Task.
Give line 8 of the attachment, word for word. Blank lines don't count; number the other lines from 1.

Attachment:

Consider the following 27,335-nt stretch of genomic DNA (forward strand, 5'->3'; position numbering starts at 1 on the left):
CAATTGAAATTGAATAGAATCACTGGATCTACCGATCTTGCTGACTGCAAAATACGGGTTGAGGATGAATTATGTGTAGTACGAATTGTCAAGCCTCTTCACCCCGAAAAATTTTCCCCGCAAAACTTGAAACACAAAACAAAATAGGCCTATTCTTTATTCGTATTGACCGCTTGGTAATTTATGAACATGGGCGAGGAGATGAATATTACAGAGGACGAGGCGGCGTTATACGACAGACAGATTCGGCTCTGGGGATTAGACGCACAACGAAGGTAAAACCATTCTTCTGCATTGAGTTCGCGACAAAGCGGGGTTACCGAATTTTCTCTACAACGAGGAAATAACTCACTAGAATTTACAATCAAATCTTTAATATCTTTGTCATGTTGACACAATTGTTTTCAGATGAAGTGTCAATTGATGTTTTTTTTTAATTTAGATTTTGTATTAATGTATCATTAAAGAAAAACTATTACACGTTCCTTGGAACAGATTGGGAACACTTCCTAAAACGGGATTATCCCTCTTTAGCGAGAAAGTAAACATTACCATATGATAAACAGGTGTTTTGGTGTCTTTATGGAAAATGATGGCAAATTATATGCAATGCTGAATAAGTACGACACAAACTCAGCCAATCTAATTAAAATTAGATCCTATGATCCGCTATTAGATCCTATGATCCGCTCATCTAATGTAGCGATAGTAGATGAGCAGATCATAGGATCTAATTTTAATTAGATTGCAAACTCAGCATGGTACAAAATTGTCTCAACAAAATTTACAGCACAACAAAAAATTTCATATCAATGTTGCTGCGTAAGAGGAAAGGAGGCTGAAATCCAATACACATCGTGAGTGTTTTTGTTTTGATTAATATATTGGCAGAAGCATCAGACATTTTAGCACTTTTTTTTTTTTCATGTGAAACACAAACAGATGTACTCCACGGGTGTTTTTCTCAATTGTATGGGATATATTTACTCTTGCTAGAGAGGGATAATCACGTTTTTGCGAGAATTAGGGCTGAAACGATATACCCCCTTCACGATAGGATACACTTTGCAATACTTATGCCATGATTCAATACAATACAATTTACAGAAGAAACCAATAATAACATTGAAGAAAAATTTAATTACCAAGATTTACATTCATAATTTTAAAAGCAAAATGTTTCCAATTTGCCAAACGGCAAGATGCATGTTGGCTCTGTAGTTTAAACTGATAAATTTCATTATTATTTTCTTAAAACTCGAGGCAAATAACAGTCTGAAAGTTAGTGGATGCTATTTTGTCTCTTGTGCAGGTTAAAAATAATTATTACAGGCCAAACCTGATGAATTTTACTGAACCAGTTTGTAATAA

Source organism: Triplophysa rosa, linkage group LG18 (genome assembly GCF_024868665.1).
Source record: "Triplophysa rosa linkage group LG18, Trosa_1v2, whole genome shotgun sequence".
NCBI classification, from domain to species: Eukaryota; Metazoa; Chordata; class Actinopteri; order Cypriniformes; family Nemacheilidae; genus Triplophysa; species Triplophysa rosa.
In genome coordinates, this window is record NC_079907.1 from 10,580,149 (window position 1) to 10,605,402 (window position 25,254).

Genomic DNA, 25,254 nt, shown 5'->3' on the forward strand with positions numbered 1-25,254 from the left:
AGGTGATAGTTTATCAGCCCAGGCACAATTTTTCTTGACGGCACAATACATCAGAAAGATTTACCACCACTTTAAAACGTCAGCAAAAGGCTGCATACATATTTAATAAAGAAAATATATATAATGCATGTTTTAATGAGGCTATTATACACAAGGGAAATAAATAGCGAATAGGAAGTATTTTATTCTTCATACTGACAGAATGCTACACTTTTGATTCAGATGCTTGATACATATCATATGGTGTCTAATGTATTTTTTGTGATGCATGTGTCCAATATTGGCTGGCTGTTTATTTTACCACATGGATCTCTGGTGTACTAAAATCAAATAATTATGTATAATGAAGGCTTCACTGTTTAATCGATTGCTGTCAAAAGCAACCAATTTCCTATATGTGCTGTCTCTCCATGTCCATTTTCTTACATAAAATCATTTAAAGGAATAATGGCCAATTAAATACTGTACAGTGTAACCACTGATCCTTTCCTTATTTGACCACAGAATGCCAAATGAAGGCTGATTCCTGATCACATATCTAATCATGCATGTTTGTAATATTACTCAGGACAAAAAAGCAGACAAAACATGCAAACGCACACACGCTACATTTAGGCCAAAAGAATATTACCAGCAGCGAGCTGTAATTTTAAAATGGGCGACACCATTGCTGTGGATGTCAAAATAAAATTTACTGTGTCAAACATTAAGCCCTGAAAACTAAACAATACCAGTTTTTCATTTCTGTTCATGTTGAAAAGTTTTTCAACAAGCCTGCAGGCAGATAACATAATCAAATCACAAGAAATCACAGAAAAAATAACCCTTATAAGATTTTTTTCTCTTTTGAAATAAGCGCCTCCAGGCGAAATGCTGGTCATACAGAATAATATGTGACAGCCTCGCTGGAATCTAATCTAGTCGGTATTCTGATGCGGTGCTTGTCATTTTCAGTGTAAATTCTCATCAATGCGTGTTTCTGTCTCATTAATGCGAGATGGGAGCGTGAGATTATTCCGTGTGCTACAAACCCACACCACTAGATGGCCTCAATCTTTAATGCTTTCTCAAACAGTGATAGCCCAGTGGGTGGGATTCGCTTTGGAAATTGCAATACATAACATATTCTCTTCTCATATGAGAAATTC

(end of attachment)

AGGTGATAGTTTATCAGCCCAGGCACAATTTTTCTTGACGGCACAATACATCAGAAAGATTTACCACCACTTTAAAACGTCAGCAAAAGGCTGCATACATATTTAATAAAGAAAATATATATAATGCATGTTTTAATGAGGCTATTATACACAAGGGAAATAAATAGCGAATAGGAAGTATTTTATTCTTCATACTGACAGAATGCTACACTTTTGATTCAGATGCTTGATACATATCATATGGTGTCTAATGTATTTTTTGTGATGCATGTGTCCAATATTGGCTGGCTGTTTATTTTACCACATGGATCTCTGGTGTACTAAAATCAAATAATTATGTATAATGAAGGCTTCACTGTTTAATCGATTGCTGTCAAAAGCAACCAATTTCCTATATGTGCTGTCTCTCCATGTCCATTTTCTTACATAAAATCATTTAAAGGAATAATGGCCAATTAAATACTGTACAGTGTAACCACTGATCCTTTCCTTATTTGACCACAGAATGCCAAATGAAGGCTGATTCCTGATCACATATCTAATCATGCATGTTTGTAATATTACTCAGGACAAAAAAGCAGACAAAACATGCAAACGCACACACGCTACATTTAGGCCAAAAGAATATTACCAGCAGCGAGCTGTAATTTTAAAATGGGCGACACCATTGCTGTGGATGTCAAAATAAAATTTACTGTGTCAAACATTAAGCCCTGAAAACTAAACAATACCAGTTTTTCATTTCTGTTCATGTTGAAAAGTTTTTCAACAAGCCTGCAGGCAGATAACATAATCAAATCACAAGAAATCACAGAAAAAATAACCCTTATAAGATTTTTTTCTCTTTTGAAATAAGCGCCTCCAGGCGAAATGCTGGTCATACAGAATAATATGTGACAGCCTCGCTGGAATCTAATCTAGTCGGTATTCTGATGCGGTGCTTGTCATTTTCAGTGTAAATTCTCATCAATGCGTGTTTCTGTCTCATTAATGCGAGATGGGAGCGTGAGATTATTCCGTGTGCTACAAACCCACACCACTAGATGGCCTCAATCTTTAATGCTTTCTCAAACAGTGATAGCCCAGTGGGTGGGATTCGCTTTGGAAATTGCAATACATAACATATTCTCTTCTCATATGAGAAATTC